[Haskell-cafe] Powerset of a set
jerzy.karczmarczuk at unicaen.fr
Tue Sep 15 18:02:03 UTC 2015
Olaf Klinke :
> Control.Monad.filterM (const [False,True]) :: [a] -> [[a]]
> computes the powerset. Exercise for Jorge: Read the source code of filterM [*], understand what this function is doing, and why this indeed computes (a representation of) the powerset.
This is very nice and compact. But Olaf begins with:
"This was one of the most woundrous moments I ever had with reading a
For me it became once a source of pain... After having taught Haskell
for some years, I fell into the overgeneralization trap, trying to
convince students that the most generic procedures are Good. Final calls
are compact, boilerplate reduced, the patterns used may be inspiring and
But for the beginners, needing a clue on how a - say - non-deterministic
algorithm works, it was a failure. It *could* work, if the students had
time and patience to concentrate on those universalities.
No, an advice: "read the library sources" is for people who have really
some free time, or want to specialize. Never for beginners, whose first
aim is to solve THE problem.
Finally, I began with a crash course of Prolog, with the generation of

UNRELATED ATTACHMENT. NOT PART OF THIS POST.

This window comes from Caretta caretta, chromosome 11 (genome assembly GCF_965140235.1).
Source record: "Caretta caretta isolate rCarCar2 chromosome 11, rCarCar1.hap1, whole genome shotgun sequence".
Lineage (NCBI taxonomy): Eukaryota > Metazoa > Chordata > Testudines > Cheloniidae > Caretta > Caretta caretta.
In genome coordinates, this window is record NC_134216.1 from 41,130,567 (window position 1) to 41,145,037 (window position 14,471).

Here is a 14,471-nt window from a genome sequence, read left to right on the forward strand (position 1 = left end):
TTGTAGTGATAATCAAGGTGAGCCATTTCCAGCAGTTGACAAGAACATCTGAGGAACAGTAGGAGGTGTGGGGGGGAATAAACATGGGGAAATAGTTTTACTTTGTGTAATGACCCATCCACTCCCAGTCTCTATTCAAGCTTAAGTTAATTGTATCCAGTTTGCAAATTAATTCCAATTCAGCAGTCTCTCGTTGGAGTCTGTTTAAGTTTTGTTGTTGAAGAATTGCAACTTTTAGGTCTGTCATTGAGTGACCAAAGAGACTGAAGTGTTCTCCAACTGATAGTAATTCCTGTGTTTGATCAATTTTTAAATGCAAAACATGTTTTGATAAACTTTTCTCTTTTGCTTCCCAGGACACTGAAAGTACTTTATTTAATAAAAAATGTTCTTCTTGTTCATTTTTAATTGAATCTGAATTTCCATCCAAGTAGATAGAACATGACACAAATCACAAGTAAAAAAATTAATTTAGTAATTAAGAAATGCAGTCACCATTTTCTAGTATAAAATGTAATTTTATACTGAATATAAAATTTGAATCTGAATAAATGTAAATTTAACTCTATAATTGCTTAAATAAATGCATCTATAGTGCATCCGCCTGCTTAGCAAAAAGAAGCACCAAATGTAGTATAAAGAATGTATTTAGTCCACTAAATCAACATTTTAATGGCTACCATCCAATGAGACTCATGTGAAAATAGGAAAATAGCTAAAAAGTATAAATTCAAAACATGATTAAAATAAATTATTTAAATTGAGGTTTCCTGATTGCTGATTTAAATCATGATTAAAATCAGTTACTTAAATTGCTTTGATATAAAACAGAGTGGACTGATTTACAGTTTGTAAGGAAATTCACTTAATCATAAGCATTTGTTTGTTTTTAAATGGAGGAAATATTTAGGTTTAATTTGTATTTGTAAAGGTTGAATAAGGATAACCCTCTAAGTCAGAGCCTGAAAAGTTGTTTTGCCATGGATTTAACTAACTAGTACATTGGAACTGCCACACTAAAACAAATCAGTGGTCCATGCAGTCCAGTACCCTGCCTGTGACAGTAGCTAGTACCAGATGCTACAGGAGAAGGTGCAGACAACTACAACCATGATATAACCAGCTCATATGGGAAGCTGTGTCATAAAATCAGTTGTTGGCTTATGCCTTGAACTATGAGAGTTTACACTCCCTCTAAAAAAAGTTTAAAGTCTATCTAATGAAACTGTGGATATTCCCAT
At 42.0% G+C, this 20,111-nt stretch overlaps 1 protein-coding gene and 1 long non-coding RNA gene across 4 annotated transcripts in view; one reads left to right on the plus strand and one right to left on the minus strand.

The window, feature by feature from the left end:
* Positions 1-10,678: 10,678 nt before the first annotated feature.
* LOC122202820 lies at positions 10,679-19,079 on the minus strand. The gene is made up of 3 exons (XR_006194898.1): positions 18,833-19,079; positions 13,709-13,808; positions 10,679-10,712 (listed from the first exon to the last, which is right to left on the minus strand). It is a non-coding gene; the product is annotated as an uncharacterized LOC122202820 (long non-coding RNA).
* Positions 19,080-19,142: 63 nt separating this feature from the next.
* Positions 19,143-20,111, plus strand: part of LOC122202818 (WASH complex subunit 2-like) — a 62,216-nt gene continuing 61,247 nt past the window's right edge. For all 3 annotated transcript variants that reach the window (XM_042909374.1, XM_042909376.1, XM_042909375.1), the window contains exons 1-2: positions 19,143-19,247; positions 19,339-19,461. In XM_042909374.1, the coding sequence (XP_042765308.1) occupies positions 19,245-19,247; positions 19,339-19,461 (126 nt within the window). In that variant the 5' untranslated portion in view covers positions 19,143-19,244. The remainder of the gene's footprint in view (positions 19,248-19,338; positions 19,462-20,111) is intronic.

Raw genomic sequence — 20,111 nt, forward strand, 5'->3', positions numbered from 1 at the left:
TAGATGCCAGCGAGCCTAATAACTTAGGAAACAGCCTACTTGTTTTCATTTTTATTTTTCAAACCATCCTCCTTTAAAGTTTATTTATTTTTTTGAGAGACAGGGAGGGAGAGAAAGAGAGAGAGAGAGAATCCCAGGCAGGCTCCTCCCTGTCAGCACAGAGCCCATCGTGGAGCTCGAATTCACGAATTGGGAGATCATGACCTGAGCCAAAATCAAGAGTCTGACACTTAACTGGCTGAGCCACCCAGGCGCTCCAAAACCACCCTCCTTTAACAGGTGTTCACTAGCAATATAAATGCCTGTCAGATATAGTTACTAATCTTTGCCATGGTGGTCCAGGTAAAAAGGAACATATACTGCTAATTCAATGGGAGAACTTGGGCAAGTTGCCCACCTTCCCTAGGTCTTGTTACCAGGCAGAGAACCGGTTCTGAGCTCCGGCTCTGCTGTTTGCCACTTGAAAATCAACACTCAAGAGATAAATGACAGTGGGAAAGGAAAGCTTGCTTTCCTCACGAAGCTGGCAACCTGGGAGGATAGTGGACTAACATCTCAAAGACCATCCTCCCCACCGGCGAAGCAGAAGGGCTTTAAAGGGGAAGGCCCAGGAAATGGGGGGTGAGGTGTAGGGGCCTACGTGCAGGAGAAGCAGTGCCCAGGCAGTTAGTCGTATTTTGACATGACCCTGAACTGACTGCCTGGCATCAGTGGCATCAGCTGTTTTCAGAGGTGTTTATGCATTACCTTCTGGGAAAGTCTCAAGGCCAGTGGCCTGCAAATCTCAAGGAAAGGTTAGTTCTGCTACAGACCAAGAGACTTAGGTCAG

ANY subset: either you choose an element or not, and that's all.
and we reconstructed the List Monad from it. And it worked, although it
was not so ambitious. Here it is, if somebody doesn't want it, don't
read. But no comprehensions inside, so, the needs of Jorge M. are not
sset  = return 
sset (x:q) =
t <- sset q; return t ++ return (x:t)
sset (x:q) = sset q >>= (\t -> return t ++ return (x:t))
This is not very ambitious, quite plain (and not optimized). But an
ambitious beginner should be able to understand what is going on ; no
"(const [False,True])" inside, which is obviously artificial.
We tried to concentrate on the immediate solution, and only after
treating permutations, partitions of an integer, and several other
examples, we could generalize...
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